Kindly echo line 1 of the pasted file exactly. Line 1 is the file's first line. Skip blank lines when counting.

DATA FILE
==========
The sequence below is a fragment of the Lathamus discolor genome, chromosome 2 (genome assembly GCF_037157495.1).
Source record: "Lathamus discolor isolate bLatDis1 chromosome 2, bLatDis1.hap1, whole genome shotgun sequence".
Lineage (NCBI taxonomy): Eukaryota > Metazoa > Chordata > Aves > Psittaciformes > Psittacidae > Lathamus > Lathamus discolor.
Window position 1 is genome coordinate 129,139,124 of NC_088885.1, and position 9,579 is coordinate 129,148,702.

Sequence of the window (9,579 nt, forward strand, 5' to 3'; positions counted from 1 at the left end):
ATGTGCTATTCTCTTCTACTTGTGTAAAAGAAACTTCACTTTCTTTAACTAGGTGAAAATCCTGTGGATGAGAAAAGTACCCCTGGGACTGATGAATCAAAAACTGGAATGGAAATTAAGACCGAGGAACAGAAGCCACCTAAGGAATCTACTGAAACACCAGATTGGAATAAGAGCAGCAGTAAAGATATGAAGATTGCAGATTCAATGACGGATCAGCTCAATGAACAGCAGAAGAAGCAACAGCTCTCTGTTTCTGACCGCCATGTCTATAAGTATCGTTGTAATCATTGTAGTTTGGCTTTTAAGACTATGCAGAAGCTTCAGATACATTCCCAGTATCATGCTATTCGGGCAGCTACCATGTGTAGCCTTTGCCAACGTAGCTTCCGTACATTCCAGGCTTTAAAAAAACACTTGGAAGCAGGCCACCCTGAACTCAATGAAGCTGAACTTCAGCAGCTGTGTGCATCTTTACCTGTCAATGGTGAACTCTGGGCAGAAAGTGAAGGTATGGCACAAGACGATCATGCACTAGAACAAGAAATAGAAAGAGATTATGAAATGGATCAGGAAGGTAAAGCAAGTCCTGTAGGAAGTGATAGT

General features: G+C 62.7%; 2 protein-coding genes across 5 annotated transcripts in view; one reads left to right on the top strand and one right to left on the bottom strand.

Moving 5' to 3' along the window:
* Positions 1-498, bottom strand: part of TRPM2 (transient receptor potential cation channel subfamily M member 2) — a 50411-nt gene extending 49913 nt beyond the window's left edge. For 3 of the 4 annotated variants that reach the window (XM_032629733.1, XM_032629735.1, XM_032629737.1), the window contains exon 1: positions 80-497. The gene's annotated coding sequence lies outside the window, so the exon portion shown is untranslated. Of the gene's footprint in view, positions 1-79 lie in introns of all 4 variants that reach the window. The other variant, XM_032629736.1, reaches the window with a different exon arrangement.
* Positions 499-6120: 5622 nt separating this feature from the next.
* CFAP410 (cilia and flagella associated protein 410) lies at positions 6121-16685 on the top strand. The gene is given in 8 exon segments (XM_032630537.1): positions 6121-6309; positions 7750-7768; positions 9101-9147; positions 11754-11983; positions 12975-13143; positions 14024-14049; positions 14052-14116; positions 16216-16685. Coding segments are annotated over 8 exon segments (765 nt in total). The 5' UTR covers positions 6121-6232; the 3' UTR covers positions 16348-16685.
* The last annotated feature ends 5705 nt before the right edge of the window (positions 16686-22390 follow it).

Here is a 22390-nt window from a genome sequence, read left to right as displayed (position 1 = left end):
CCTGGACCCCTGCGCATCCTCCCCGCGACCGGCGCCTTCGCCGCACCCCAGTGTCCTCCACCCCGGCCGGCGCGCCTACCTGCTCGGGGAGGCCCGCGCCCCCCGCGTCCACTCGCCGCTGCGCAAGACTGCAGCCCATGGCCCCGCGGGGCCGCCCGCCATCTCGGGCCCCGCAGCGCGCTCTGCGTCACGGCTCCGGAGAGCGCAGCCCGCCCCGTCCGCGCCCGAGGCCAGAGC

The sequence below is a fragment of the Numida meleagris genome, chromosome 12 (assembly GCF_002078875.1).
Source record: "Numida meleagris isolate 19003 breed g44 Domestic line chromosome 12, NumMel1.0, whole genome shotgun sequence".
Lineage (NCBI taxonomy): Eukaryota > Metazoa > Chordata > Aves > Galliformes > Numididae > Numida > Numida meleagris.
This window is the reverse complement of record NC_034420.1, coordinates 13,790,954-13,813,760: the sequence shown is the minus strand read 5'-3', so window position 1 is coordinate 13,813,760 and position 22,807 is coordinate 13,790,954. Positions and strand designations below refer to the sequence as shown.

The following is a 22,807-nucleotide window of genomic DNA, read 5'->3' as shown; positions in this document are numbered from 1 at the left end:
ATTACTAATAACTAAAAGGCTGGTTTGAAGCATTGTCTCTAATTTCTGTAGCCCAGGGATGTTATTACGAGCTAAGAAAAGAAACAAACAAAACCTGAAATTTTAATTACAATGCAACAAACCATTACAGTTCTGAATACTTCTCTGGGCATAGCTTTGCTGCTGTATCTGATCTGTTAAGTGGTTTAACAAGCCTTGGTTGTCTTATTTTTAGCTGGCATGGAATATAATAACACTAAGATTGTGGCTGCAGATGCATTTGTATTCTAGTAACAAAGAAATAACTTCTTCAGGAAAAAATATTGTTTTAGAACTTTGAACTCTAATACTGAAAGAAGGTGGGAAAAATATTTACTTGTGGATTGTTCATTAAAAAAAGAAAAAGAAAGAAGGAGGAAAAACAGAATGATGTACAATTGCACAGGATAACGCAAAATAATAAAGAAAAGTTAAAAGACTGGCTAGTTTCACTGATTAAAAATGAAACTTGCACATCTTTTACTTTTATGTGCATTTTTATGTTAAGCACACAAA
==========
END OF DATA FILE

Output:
The sequence below is a fragment of the Lathamus discolor genome, chromosome 2 (genome assembly GCF_037157495.1).